Here’s the thing about the weather in southern Nevada. Mother Nature has big mood swings in the Spring and the Fall. If you catch her at the right time, there are few places better to be. If you don’t’ she can mess you up! The 10th annual Mopars at the Strip event was held April 13-15, 2012 and despite challenges from Mother Nature turned out to be a really enjoyable weekend!
The competitors who decided to stay and participate as well as the fans that came out despite some uncomfortable weather conditions at times were rewarded with a first-class automotive event! Some of the big drag racing draws that appeared at MATS 2012 were the always entertaining SS/AH Hemi cars, Nostalgia SS and A/FX racers. There were also some nostalgia Nitro funny cars, along with a front-engine fuel dragster and a fuel altered.
Autocross was available free to competitors and spectators alike. You could drive your own car on the Autocross course or ride along with one of the Hotchkis Suspension Autocross Team drivers in one of their awesome cars. If you happen to come across this at any event you attend, I would suggest that you take advantage of this experience if you can. I can almost guarantee that you’ll leave with a big, silly grin on your face!
We’re sure that the weather conditions for the weekend kept down the turnout for the car show events at Mopars at the Strip. However, what was lacked in quantity was more than made up for in quality! Each day of the event you could find great examples of vintage tin, muscle cars, drag racers, pickup trucks, rat rods and late-model Mopars in the show area. However keeping with the criteria of 1964 and earlier models and street legal, these are some of the weekend’s best:
David Williamson’s ’63 Dodge Polara
David Williamson, of Lancaster, California built his 1963 Dodge Polara as a tribute to the original Ramchargers. But despite the fact that this Polara is not an original, it most certainly is as fine a representation as you could ever discover. It is almost impossible to ignore the vibrant red paint that adorns the exterior. It does not ask for your attention it demands it.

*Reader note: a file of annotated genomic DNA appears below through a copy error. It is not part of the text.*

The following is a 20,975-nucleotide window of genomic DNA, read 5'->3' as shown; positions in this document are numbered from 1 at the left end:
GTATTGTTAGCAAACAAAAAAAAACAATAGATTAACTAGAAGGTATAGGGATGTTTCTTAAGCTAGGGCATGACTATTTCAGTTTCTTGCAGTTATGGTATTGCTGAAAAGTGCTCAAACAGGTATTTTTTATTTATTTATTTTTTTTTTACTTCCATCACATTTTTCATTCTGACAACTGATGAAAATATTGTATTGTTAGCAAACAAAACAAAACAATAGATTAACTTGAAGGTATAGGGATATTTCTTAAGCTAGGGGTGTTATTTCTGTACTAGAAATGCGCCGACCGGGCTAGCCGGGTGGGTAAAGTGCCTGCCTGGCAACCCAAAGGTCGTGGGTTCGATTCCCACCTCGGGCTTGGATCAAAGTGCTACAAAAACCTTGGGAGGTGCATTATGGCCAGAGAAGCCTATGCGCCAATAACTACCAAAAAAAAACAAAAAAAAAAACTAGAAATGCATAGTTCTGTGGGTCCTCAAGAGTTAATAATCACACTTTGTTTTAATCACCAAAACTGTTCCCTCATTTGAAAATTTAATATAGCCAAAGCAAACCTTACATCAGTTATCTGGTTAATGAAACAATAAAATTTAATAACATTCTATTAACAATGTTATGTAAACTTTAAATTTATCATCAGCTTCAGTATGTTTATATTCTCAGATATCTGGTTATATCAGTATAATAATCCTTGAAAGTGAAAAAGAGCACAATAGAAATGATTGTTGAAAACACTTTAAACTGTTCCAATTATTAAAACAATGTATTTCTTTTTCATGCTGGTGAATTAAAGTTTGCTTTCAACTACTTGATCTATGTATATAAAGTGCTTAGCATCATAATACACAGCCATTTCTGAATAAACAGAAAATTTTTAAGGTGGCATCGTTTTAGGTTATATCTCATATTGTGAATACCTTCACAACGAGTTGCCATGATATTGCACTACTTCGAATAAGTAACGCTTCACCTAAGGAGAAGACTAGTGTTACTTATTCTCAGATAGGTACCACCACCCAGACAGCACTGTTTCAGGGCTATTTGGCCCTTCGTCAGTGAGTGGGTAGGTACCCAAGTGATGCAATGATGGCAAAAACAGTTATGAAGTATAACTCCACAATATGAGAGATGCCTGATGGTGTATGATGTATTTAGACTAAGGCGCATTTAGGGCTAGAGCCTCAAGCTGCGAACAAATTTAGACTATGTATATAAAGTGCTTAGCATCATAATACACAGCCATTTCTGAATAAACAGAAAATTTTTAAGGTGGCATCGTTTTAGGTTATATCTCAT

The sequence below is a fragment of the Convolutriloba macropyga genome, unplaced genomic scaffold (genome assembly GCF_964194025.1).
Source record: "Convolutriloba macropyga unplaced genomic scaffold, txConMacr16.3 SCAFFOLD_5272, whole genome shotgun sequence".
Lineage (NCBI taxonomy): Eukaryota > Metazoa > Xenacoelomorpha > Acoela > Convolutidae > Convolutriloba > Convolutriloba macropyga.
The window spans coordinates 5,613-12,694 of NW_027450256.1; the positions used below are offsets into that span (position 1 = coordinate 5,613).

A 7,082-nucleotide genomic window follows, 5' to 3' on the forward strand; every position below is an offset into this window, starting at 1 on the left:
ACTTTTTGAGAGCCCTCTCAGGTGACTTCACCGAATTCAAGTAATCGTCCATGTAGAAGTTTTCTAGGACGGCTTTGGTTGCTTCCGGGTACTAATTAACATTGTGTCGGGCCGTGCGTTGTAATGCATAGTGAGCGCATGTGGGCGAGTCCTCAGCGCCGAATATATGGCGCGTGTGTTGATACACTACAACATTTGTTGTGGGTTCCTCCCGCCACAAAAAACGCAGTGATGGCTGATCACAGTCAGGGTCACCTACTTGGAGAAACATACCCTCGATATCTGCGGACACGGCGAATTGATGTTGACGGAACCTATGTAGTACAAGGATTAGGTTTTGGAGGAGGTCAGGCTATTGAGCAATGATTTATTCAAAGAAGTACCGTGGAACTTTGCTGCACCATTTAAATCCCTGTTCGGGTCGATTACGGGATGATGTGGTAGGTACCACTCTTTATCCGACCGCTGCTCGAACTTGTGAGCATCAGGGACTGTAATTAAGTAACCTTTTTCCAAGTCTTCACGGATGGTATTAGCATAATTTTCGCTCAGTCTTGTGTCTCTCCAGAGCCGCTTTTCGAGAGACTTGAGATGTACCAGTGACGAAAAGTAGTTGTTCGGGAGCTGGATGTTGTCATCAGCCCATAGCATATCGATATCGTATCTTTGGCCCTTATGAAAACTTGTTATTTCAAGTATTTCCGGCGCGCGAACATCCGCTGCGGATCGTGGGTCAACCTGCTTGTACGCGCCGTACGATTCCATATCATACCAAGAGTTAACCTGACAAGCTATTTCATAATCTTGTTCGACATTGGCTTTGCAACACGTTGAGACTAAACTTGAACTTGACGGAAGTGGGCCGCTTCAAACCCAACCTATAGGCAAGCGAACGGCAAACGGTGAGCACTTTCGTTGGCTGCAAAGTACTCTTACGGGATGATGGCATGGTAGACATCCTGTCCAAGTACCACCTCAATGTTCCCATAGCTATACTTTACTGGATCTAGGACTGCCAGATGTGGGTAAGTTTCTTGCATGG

The interior is done in the popular red color available at that time and the seats, dashboard and steering wheel have all been restored to their correct form. Almost every detail has been reproduced right down to the Ramcharger literature found in the stock glove box.
The big 426 Wedge resides in the engine compartment as a king sits upon a throne! Everything is beautifully detailed and immaculately maintained. Whether you call this vehicle a copy, a clone, or homage, you must call it stunning.
Mike Weber’s ’62 Plymouth Savoy
This meticulously restored 1962 Plymouth Savoy is owned by Mike Weber, of Bakersfield, California. Beautiful in its simplicity, the Savoy was originally one of Plymouth’s less expensive and sparsely equipped offerings in the early 60s, which is apparent by its lack of chrome accents.
Weber’s restoration has stayed faithful to that original concept. Yet the quality of the detail in both execution and finish really shines through!
But what really makes this a superb offering is the immaculate restoration of its cross-ram fed, 413 c.i. super stock engine.
Every part in the engine bay was spotless! It’s hard to believe that this car is currently licensed and occasionally used on the street.
Although the tires and wheels are not as they would’ve come from the factory, they are representative of what would be in vogue and available at the time.
Ray Mark’s ’64 Plymouth Valiant Barracuda
Ray Mark of Buffalo, Missouri brought out his rare 1964 Plymouth Valiant Barracuda to display at MATS. It’s often forgotten that Plymouth got involved in the pony car wars in the same year that Ford introduced the Mustang.